By 1842, the twenty-eight-year-old Adolphe Sax was widely recognized as one of the world’s top acoustical craftsmen. Far more skilled and ambitious than his brilliant father, he set out on a late-winter day from Brussels for Paris, then the musical-instrument manufacturing center of the world. In addition to his personal belongings, he carried with him an enormous brass horn, almost as tall as he, that he had fabricated in his father’s workshop, where he had thrived after surviving his calamitous childhood. It was the most recent creation of his already remarkable career. At fifteen he had fabricated a clarinet and two flutes from ivory, considered exquisite specimens by judges at the 1830 Brussels Industrial Exposition. Before he was twenty he had created a new fingering system on the soprano clarinet and reinvented the bass clarinet, transforming the unreliable and mostly unplayable instrument into a regal, elegant woodwind that provided a rich bottom to any instrumental configuration and, remarkably, played in tune. The newly rehabilitated instrument had quickly been adopted as a standard member of the woodwind group and its inventor acknowledged as an engineer of great promise in the musical capitals of Europe. Despite his success, Sax was feeling grossly maligned and unappreciated. For several years the judges of the Belgian national exhibition had refused to grant him the first prize for his innovations, reasoning that though the precocious designer may have deserved them, were he to receive the exhibition’s highest honors at such a young age, he would have nothing else to aspire to. The year before, in 1841, Sax had prepared to submit for review his new bass horn, the as-yet-unnamed saxophone, the first in a proposed family of seven that would reconfigure the sonic organization of military and symphonic orchestras. After glimpsing the instrument—a brass-and-reed hybrid that joined the body of an ophicleide, a sinuous conical horn, with a clarinet-style mouthpiece—the first wholly new one to emerge since the clarinet had been invented a hundred years before, a jealous competitor apparently booted it across the floor, damaging it so badly it was unfit for exhibition. Disappointed and disgusted, Sax had packed his belongings, carefully wrapped up his mangled creation, and fled Brussels. When he arrived in Paris he had thirty francs in his pocket. It was the first of many attempts to suppress this intrusive latecomer, this interloper, which, unlike wind instruments with ancient roots, could trace its lineage only as far as the revolutionary design specifications of a visionary acoustical scientist. Like every subsequent injunction over the next century against the saxophone and its “carnal,” “voluptuous” sound—by heads of state, local police, educators, symphonic conductors, film censors, and a host of other moral arbiters, including the Vatican—it failed.
Brash, arrogant, handsome, with a lush, full beard and bedroom eyes, Adolphe Sax was the embodiment of the fiery nineteenth-century Romantic. Enormously self-confident—“In life there are conquerors and the conquered; I most prefer to be among the first,” he often said—Sax was sure that his invention would have profound and everlasting repercussions for music and its practitioners. A brief trip to Paris in the spring of 1839 had strengthened his conviction; the well-regarded composers François-Antoine Habeneck, Giacomo Meyerbeer, and Jacques Fromental Halévy, to whom he had shown the new bass clarinet and a few of his retooled brass instruments, praised him lavishly during his visit. Sax was convinced he would find a learned and appreciative audience in the salons and conservatories of France and receive the recognition he had been denied in Brussels. Paris represented a fresh start in other ways, too. As a young man, Sax had shown a remarkable ability to develop enemies. Not long after he reinvented the bass clarinet, a jealous artist at the Brussels Grande Harmonie declared he would quit the orchestra if it adopted the new instrument by the designer, who was also a highly talented musician. Sax challenged him to a musical duel—a strategy he deployed frequently with his critics. In his adopted city of Paris, he decided on a new tack. He invited the composer Hector Berlioz, who wrote a feuilleton for the highbrow Journal des débats, to review his instruments, including the improved clarinets and the prototype for his new bass horn. On June 12, 1842, Berlioz devoted much of his column to Sax, “a man of lucid mind, far-seeing, tenacious, steadfast and skilled beyond words.” He called the new instrument le Saxophon, an eponym the egomaniacal young genius wholly endorsed, and predicted the instrument would “meet with the support of all friends of music.” Attempting to describe the unique effects the horn has on the human ear, Berlioz wrote elsewhere, “It cries, sighs and dreams. It possesses a crescendo and can gradually diminish its sound until it is only an echo of an echo of an echo—until its sound becomes crepuscular.” In another article, he said, “The timbre of the saxophone has something vexing and sad about it in the high register; the low notes to the contrary are of a grandiose nature, one could say pontifical. For works of a mysterious and solemn character, the saxophone is, in my mind, the most beautiful low voice known to this day.” Other composers echoed the praise, even though they had heard the instrument before it underwent its final refinements. The opera composer Gioacchino Rossini declared that “it produced the finest blending of sound that I have met with.” Claude Lavoix described its “particular color of sadness and resignation.” A couple of months after Sax arrived in Paris, Fromental Halévy exhorted him, “Hurry and finish your new family of instruments and come and succour to the poor composers that are looking for something new and to the public that is demanding it, if not to the world itself.” By 1843, Sax had put the final touches on his first prototype, a B-flat bass with a main body that was still shaped like an ophicleide. The bombastic Berlioz, perhaps recognizing a kindred spirit in his feisty, irritable new friend, helped promote the instrument in every way he knew how. He scored his Chant Sacre for an ensemble of Sax’s instruments, including the B-flat bass saxophone. In early 1844 the work was performed as Hymne pour les instruments de Sax at the Salle Herz, with Sax playing his bass prototype in what was probably the first public performance of the colossal new instrument. Later that year, Georges Kastner used the saxophone, this time a bass in C, in his biblical opera The Last King of Juda, performed at the Paris Conservatory, its only performance ever. Sax also wooed French royalty. A conservatory student for much of his youth, Sax could play, and play well, virtually every woodwind and brass instrument. At the Paris Industrial Exhibition in 1844, he kept his invention hidden from view (because it was not yet patented, he was then calling it a contrabass clarinet), quietly revealing it to only a few trusted acquaintances. One of them was Lieutenant General Comte de Rumigny, the king’s aide-de-camp, who arranged a showcase for Sax and a quartet of musicians before King Louis Philippe, Queen Marie Amélie, and two of their sons at court. Sax envisioned a major ...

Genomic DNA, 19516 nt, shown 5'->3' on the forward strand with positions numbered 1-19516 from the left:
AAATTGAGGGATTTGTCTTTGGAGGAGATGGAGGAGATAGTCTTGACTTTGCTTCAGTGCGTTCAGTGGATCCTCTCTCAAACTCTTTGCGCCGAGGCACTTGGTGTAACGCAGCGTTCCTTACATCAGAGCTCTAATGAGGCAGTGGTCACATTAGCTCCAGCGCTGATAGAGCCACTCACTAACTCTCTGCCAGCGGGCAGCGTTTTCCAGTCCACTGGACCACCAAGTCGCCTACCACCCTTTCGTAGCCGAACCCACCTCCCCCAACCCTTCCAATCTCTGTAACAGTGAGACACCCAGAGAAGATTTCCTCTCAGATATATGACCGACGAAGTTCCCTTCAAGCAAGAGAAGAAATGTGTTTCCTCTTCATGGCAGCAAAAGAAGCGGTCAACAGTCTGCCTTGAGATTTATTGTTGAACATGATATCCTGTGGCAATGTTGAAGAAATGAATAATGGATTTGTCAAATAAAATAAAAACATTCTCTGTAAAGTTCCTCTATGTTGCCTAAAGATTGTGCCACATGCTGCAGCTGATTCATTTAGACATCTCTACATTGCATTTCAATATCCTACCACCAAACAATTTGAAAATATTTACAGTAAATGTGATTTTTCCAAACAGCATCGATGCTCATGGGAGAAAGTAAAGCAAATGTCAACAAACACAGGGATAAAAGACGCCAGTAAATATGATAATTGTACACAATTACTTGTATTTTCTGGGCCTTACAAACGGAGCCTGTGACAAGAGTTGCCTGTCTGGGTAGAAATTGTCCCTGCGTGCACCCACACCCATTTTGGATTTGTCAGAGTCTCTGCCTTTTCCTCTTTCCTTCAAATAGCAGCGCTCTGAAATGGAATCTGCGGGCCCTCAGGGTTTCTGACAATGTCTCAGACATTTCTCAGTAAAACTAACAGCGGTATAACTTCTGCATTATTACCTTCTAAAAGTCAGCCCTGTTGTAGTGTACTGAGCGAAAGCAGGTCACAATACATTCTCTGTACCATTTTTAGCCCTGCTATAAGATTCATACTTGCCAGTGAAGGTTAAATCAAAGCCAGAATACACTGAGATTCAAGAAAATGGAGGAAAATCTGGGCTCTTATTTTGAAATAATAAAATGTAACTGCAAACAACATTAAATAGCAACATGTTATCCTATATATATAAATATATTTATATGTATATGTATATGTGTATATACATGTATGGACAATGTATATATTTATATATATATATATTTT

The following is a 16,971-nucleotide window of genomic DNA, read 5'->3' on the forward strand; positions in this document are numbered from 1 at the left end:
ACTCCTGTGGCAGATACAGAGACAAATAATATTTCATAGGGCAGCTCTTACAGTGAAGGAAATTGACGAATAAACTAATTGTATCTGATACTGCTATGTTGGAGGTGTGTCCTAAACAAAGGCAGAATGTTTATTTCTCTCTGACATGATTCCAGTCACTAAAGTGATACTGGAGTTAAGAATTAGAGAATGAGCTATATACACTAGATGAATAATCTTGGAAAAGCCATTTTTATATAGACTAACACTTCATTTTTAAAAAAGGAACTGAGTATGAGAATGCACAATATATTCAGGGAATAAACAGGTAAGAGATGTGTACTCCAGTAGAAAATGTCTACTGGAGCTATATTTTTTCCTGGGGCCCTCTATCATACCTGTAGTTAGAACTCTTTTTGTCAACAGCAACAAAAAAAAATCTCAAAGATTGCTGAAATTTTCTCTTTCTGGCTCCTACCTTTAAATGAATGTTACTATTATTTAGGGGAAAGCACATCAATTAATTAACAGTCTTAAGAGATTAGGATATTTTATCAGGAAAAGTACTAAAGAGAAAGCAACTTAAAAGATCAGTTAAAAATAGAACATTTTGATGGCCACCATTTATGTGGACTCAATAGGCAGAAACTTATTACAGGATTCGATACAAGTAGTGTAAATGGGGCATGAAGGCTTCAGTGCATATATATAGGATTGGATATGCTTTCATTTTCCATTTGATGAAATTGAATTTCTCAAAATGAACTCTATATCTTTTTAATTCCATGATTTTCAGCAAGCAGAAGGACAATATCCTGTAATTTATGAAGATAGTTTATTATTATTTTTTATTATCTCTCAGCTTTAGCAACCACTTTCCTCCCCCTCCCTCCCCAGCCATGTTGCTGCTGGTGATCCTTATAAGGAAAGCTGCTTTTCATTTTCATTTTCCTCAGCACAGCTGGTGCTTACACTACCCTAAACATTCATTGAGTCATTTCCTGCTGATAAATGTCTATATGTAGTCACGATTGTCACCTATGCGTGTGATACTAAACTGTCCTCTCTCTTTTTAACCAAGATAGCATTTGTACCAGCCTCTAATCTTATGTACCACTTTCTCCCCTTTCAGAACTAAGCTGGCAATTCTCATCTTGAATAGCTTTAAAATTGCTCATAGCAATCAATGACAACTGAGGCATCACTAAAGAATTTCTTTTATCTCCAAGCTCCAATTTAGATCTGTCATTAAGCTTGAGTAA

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Descripción Farrar, Straus and Giroux, 2005. Hardcover. Estado de conservación: New. Nº de ref. de la librería P110374159386
Descripción Farrar, Straus and Giroux. Hardcover. Estado de conservación: New. 0374159386 New Condition. Nº de ref. de la librería NEW6.0170270
Descripción Farrar, Straus and Giroux, 2005. Hardcover. Estado de conservación: New. Nº de ref. de la librería DADAX0374159386